Background: Rapid reperfusion reduces infarct size and mortality for acute coronary syndrome (ACS), but efficacy is time dependent. The aim of this study was to determine if transportation factors and clinical presentation predicted prehospital delay for suspected ACS, stratified by final diagnosis (ACS vs. no ACS). Methods: A heterogeneous sample of emergency department (ED) patients with symptoms suggestive of ACS was enrolled at 5 US sites. Accelerated failure time models were used to specify a direct relationship between delay time and variables to predict prehospital delay by final diagnosis. Results: Enrolled were 609 (62.5%) men and 366 (37.5%) women, predominantly white (69.1%), with a mean age of 60.32 (±14.07) years. Median delay time was 6.68 (confidence interval 1.91, 24.94) hours; only 26.2% had a prehospital delay of 2 hours or less. Patients presenting with unusual fatigue [time ratio (TR) = 1.71, P = 0.002; TR = 1.54, P = 0.003, respectively) or self-transporting to the ED experienced significantly longer prehospital delay (TR = 1.93, P < 0.001; TR = 1.71, P < 0.001, respectively). Predictors of shorter delay in patients with ACS were shoulder pain and lightheadedness (TR = 0.65, P = 0.013 and TR = 0.67, P = 0.022, respectively). Predictors of shorter delay for patients ruled out for ACS were chest pain and sweating (TR = 0.071, P = 0.025 and TR = 0.073, P = 0.032, respectively). Conclusion: Patients self-transporting to the ED had prolonged prehospital delays. Encouraging the use of EMS is important for patients with possible ACS symptoms. Calling 911 can be positively framed to at-risk patients and the community as having advanced care come to them because EMS capabilities include 12-lead ECG acquisition and possibly high-sensitivity troponin assays.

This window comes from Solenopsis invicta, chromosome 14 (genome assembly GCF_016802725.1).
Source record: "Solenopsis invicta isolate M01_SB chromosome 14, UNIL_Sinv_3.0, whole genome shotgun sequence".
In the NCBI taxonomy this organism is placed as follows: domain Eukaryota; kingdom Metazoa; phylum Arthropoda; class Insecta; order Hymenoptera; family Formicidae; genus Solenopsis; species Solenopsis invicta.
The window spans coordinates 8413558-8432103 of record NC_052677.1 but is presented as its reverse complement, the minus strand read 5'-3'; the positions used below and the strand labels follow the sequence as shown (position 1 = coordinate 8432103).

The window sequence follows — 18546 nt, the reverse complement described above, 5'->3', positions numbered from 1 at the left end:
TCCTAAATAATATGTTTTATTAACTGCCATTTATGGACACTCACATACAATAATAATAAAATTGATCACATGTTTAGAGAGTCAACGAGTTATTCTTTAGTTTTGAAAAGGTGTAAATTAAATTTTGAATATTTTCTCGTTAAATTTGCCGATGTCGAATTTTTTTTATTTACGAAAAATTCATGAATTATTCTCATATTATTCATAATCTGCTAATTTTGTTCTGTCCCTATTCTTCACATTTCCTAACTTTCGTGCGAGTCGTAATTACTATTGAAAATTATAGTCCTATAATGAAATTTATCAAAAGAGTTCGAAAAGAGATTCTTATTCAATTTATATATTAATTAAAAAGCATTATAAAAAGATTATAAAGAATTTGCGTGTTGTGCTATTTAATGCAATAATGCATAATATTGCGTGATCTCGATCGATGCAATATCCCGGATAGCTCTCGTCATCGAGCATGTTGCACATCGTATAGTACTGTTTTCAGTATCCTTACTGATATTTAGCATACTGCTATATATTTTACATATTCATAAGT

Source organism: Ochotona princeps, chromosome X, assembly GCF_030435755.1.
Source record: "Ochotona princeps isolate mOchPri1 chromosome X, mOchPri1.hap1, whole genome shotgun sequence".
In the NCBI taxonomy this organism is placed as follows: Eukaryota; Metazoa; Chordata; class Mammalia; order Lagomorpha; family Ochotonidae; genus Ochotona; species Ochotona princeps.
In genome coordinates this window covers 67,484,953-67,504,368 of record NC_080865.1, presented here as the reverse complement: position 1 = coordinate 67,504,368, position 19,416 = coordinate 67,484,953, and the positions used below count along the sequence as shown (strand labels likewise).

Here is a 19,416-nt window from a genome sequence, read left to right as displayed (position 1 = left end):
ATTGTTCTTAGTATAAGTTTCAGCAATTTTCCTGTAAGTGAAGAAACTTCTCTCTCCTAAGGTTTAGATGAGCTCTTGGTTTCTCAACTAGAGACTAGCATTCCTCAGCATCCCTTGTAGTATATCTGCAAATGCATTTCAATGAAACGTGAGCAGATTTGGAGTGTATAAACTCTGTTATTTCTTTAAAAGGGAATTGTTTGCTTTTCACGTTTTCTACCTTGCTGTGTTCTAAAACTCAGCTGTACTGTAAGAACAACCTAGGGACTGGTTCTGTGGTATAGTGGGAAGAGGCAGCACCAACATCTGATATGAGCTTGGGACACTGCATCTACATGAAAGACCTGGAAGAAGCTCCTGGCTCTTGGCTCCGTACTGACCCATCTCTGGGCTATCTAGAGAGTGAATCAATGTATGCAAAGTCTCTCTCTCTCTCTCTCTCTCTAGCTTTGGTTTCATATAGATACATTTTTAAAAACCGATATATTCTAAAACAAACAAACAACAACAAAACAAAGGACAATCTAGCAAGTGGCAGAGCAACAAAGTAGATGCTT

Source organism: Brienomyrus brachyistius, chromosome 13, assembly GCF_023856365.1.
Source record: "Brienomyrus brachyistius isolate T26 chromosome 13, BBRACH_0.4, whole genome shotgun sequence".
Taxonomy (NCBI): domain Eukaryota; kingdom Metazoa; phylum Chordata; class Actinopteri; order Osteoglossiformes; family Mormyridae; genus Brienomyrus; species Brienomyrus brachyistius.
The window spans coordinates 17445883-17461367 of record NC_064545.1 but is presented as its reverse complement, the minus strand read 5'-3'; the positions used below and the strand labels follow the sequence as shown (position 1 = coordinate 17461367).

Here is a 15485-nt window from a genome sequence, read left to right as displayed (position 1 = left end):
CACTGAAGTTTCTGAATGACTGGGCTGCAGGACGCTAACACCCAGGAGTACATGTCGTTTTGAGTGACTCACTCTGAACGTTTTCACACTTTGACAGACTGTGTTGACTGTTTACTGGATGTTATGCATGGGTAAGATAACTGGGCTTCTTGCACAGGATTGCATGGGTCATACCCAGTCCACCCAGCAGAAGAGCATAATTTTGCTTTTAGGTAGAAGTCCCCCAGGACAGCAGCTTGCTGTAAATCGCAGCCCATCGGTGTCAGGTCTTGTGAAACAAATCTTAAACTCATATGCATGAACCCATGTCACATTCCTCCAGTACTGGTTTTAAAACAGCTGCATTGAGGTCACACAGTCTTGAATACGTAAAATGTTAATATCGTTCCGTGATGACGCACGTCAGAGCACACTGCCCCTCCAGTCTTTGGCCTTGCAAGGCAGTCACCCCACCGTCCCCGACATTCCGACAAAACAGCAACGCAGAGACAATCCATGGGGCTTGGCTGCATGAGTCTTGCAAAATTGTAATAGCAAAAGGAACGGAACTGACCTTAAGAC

- acute coronary syndrome
- emergency medical services
- prehospital delay
ASJC Scopus subject areas
- Cardiology and Cardiovascular Medicine